Vol. 159 No. #9
Archive Issues Modal Example

More Stories from the March 3, 2001 issue

  1. Ecosystems

    Fish Epidemic Traces to Novel Germ

    A new mycobacterium, related to the one causing tuberculosis, is responsible for a mysterious epidemic sickening some of the Chesapeake Bay's most prized fish.

  2. Health & Medicine

    Vaccine may prevent some cervical cancers

    A new vaccine spurs people to produce a strong immune response against human papillomavirus, a virus that can infect both men and women and causes cervical cancer in women.

  3. Planetary Science

    Images suggest icy eruptions on Ganymede

    New stereo images of Ganymede, the solar system's largest satellite, suggest that eruptions of water or slushy ice a billion or more years ago gave parts of the moon a facelift, creating long, flat bands of nearly pure water-ice.

  4. Some police see through killer’s lies

    For the first time, a person's ability to size up a highly motivated liar has been assessed in a study of police officers viewing videotaped interviews of a murder suspect.

  5. Physics

    Run-of-the-mill compound becomes superstar

    The discovery that simple, common magnesium diboride can conduct electric current without resistance and does so at a surprisingly high temperature has sent physicists racing to understand its properties and to try to improve upon them.

  6. Health & Medicine

    Fat harbors cells that could aid joints

    Researchers have found a way to trick fat into generating cartilage.

  7. Roach females pick losers with good scents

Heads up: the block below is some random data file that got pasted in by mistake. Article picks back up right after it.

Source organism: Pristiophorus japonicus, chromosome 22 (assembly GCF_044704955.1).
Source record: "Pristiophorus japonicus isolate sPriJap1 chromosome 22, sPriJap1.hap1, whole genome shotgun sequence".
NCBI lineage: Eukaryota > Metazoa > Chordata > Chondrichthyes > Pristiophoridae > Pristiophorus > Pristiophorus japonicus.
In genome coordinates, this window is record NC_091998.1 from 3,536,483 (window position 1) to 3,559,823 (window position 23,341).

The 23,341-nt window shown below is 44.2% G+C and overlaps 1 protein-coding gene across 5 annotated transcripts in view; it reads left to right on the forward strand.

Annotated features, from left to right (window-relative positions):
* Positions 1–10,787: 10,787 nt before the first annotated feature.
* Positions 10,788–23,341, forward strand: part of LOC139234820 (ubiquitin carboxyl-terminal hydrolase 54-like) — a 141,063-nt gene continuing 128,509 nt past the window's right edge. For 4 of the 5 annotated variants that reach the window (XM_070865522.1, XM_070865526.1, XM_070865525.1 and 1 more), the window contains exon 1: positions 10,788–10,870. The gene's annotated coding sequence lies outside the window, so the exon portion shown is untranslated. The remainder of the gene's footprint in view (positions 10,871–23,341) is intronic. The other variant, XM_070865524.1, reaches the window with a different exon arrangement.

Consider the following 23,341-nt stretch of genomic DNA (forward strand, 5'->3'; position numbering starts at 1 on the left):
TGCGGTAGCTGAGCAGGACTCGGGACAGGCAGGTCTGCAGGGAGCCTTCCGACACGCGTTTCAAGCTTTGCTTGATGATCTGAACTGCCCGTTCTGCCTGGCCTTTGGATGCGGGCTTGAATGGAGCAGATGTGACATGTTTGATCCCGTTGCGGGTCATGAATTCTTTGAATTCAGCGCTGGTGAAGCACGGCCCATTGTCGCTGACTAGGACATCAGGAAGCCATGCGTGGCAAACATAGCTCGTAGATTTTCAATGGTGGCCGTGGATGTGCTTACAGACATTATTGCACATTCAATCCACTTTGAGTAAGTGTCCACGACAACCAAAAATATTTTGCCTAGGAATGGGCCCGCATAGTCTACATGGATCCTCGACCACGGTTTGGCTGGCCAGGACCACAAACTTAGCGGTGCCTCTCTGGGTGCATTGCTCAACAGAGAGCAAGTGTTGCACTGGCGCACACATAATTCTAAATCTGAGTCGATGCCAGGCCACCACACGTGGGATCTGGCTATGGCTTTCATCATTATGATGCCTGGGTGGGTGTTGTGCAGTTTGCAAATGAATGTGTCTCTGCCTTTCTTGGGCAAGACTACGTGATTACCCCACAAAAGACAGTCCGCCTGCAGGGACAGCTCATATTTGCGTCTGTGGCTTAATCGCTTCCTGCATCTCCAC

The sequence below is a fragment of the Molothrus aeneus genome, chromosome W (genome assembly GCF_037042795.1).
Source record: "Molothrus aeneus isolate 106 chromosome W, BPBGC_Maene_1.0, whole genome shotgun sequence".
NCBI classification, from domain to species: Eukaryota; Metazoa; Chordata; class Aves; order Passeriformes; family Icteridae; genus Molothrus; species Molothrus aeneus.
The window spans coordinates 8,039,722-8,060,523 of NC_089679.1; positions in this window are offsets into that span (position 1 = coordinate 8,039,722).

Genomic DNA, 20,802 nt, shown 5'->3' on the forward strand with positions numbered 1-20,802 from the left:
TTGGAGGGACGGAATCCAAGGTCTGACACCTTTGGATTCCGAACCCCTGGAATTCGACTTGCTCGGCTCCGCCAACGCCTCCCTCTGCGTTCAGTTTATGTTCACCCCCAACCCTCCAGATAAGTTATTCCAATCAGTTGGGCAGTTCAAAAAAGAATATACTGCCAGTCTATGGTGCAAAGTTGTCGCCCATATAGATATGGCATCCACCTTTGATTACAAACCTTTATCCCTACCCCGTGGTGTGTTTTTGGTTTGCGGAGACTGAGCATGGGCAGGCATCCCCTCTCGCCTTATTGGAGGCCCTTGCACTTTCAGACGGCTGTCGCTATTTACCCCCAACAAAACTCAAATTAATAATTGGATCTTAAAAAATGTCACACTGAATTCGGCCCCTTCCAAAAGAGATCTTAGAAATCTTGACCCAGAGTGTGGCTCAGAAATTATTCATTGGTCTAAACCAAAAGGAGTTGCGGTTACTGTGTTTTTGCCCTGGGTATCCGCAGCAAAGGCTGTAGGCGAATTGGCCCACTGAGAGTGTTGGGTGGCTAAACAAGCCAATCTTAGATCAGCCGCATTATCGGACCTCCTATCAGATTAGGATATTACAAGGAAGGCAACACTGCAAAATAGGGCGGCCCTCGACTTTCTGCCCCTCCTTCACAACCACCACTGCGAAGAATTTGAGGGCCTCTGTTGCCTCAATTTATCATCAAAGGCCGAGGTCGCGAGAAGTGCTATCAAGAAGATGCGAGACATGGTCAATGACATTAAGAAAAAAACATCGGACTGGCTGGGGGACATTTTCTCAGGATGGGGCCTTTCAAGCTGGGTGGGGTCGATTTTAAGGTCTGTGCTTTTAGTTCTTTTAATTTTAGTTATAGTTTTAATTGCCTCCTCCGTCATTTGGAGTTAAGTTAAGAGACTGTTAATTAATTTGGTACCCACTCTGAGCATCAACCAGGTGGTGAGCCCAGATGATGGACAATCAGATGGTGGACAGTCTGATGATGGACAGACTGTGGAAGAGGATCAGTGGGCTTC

Male Tanzanian cockroaches lose fights if they have too much of a particular pheromone, but females find it alluring.

  8. Living it up below the ice sheet?

    A recent earthquake in Antarctica points toward geologic activity that could provide the energy necessary to incubate life in a liquid lake deep beneath the ice.

  9. Health & Medicine

    Surveying the Swiss: The eyes have it

    Magnetic resonance imaging can help determine the health of a wheel of cheese.

  10. Astronomy

    In moon race, Saturn is still champ

    New discoveries have raised the retinue of Saturn's known moons to 30, making the ringed planet the solar system's champ.

  11. Astronomy

    Magnetic flip heralds solar max

    Scientists have found another indicator that the sun has reached the maximum of its current activity cycle: The polarity of its magnetic field has reversed.

  12. Stick insects: Three females remain

    An Australian expedition locates three females of a big, flightless stick insect species thought to have gone extinct.

  13. Quoll male die-off doesn’t fit pattern

    Males of a ferretlike marsupial called a quoll die off after one mating season-unusual behavior that suggests the need for new theories of why such deaths occur after mating.

  14. Physics

    Physicists get B in antimatter studies

    New observations that subatomic particles called B mesons decay differently from their antimatter versions may help explain why the universe is made almost entirely of matter, not antimatter.

  15. Physics

    When warming up causes cooling down

    Under the right circumstances, heating a tiny cluster of sodium atoms makes its temperature fall.

  16. Health & Medicine

    The Good Trans Fat

    One arcane family of fats may be tapped to treat or prevent a host of diseases.

  17. Why Fly into a Forest Fire?

    Scientists puzzle over why some wasps and beetles race to forest fires.